Book Review: Every Exquisite Thing by Matthew Quick

Posted August 26, 2016 by @Angelized_1st in Books, COYER Summer Vacation, Entertainment, Reading Challenges / 1 Comment

Book Review: Every Exquisite Thing by Matthew QuickEvery Exquisite Thing by Matthew Quick
on May 31st 2016
Genres: Young Adult Fiction, Girls & Women, Romance, General, Social Themes, Emotions & Feelings, Friendship, Young Adult, Love & Romance, Social Issues
Pages: 272
Format: Hardcover
Source: Library
ISBN: 9780316379588
Reading Challenges: COYER Summer Vacation
Buy on: AmazonBarnes & NobleiBooks
Goodreads
three-half-stars

Nanette O'Hare is an unassuming teen who has played the role of dutiful daughter, hardworking student, and star athlete for as long as she can remember. But when a beloved teacher gives her his worn copy of The Bubblegum Reaper--a mysterious, out-of-print cult classic--the rebel within Nanette awakens.

As she befriends the reclusive author, falls in love with a young but troubled poet, and attempts to insert her true self into the world with wild abandon, Nanette learns the hard way that rebellion sometimes comes at a high price.

A celebration of the self and the formidable power of story, Every Exquisite Thing is Matthew Quick at his finest.

“Behind every exquisite thing that existed, there was something tragic.”

Every Exquisite Thing was a different kind of read for me, as I usually don’t read contemporary novels. What drove me to picking it, was that it’s written by Matthew Quick, who wrote Silver Linings Playbook. I’ve been wanting to read that book for ages now, and love the film, so I decided to give this one a try. The story centers around a teen named Nanette O’Hare whose life changes when her favorite teacher gives her an old copy of his favorite book – The Bubblegum Reaper. This cult classic completely changes Nanette’s world view, causing her to go from all-star athlete to rebel. Her obsession with the book leads her to forging a friendship with the author, and a young troubled poet.

I really enjoyed Quick’s writing. It kept me invested as he wove this coming of age story of teen rebellion. I also loved that the characters are obsessed with a book, because I know the feeling. I have a few books that I’m completely obsessed about. I loved the idea of a novel bringing people together and changing their lives, even if it wasn’t necessarily to make it happier. Nanette learned some pretty important life lessons that I feel were important to learn, even though they were also quite painful. This novel made me think about life, and contemplate how I view the world. However, it also made me contemplate Nanette.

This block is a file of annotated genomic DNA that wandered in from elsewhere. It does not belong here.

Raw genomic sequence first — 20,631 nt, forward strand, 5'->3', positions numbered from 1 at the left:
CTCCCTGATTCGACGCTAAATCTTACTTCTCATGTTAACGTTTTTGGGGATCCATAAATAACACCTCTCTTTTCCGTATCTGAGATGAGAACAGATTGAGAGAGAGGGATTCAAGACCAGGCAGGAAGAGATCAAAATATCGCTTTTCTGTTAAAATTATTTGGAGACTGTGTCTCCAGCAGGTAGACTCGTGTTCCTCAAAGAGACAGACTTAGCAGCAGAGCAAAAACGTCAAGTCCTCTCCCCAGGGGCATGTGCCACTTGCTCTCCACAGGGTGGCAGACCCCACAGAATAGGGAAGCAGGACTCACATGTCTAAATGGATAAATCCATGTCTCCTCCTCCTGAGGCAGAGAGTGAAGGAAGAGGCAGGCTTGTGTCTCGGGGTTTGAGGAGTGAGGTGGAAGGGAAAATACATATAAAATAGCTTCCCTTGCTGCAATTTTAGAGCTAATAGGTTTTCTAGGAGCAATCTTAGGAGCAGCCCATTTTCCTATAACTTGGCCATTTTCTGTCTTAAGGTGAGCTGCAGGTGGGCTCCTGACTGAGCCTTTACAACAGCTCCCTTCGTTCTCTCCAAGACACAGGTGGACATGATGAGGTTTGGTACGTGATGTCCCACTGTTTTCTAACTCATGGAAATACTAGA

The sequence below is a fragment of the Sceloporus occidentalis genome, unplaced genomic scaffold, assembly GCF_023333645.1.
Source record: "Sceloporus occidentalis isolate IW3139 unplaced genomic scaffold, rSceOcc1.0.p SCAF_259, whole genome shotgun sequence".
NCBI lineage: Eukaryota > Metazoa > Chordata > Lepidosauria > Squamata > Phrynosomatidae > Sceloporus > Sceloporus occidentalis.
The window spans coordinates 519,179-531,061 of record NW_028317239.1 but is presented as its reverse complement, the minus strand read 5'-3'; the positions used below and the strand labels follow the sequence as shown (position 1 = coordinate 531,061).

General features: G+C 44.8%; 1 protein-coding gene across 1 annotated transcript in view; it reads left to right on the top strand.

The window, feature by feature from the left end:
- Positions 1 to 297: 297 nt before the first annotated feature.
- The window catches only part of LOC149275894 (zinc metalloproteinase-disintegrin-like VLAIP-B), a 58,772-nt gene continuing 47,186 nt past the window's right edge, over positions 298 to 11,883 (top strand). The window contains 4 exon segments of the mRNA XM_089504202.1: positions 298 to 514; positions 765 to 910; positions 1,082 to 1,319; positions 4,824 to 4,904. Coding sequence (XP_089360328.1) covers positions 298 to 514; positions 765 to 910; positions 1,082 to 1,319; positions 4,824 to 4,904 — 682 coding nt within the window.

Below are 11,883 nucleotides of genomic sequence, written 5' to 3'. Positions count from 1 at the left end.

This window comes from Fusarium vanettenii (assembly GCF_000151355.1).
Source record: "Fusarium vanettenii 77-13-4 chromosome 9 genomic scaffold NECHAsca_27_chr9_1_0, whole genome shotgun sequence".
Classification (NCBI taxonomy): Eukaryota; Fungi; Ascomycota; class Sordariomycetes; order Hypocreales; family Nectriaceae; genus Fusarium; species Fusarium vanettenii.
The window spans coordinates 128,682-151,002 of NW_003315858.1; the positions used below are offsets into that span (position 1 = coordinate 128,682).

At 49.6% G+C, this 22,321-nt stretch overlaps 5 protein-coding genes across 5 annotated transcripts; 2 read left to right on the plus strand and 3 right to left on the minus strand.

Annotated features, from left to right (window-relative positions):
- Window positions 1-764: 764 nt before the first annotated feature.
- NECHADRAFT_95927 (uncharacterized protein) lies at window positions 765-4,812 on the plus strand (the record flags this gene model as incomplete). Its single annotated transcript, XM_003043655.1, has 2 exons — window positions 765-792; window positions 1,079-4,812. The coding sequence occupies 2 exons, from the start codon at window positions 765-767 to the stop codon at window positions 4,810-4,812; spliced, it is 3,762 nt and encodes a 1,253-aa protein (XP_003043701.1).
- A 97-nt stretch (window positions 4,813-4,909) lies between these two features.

“Far too often people are woefully predictable. And I know many things. It’s a curse. Here’s something else I know. You are not doomed to be your parents. You can break the cycle. You can be whoever you want to be. But you will pay price. Your parents and everyone else will punish you if you choose to be you and not them. That’s the price of your freedom. The cage is unlocked, but everyone is too scared to walk out because they whack you when you try, and they whack you hard. They want you to be scared too. They want you to stay in the cage. For once you are few steps beyond the trap door they can’t reach you anymore, so the whacking stops. That’s another secret: they’re too afraid to follow. They adore their own cages.”

Nanette’s rebellion seemed kind of annoying once I got right down to it. She’s a privileged, upper middle class, white girl who has everything any kid could want. Great talent as a soccer player that has universities scouting her for a full ride scholarship. Not just for sports, but she’s an A+ student who also can get an academic scholarship. Her parents had good jobs, she has plenty of food, and even gets a car. While I can identify with a lot of this, I can’t identify with being white. Usually that’s not a problem for me in my reading, but I couldn’t understand what she was rebelling about. As her ex-best friend pointed out, Nanette isn’t any better than the kids she’s looking down on for being sheep. Like them, she’s a privileged, white kid who knows nothing about struggle.  And all of the things she stressed about where the same things everyone else in her grade stressed over. If she hadn’t been so self-involved and selfish, she might have noticed. While reading the novel, I kind of felt like she was only rebelling, because she could.

Other than Nanette, I really liked the characters. They were all well-developed and complex. The novel is filled with many awesome quotes, and I enjoyed the story overall. I love books, and it’s always fun meeting a new person who does as well. Especially if we share favorite books. Literature can bring people together, but just because it does, doesn’t mean you’re exactly the same. A lesson Nanette learned the hard way.  If you’re looking for a good read, then you may want to check this out. Maybe you’ll be able to identify with Nanette more than I could.

About Matthew Quick

Matthew Quick is the New York Times bestselling author of several novels, including THE SILVER LININGS PLAYBOOK, which was made into an Oscar-winning film. His work has been translated into more than thirty languages and has received a PEN/Hemingway Award Honorable Mention. Matthew lives with his wife, novelist/pianist Alicia Bessette, on North Carolina’s Outer Banks.

@Angelized_1st

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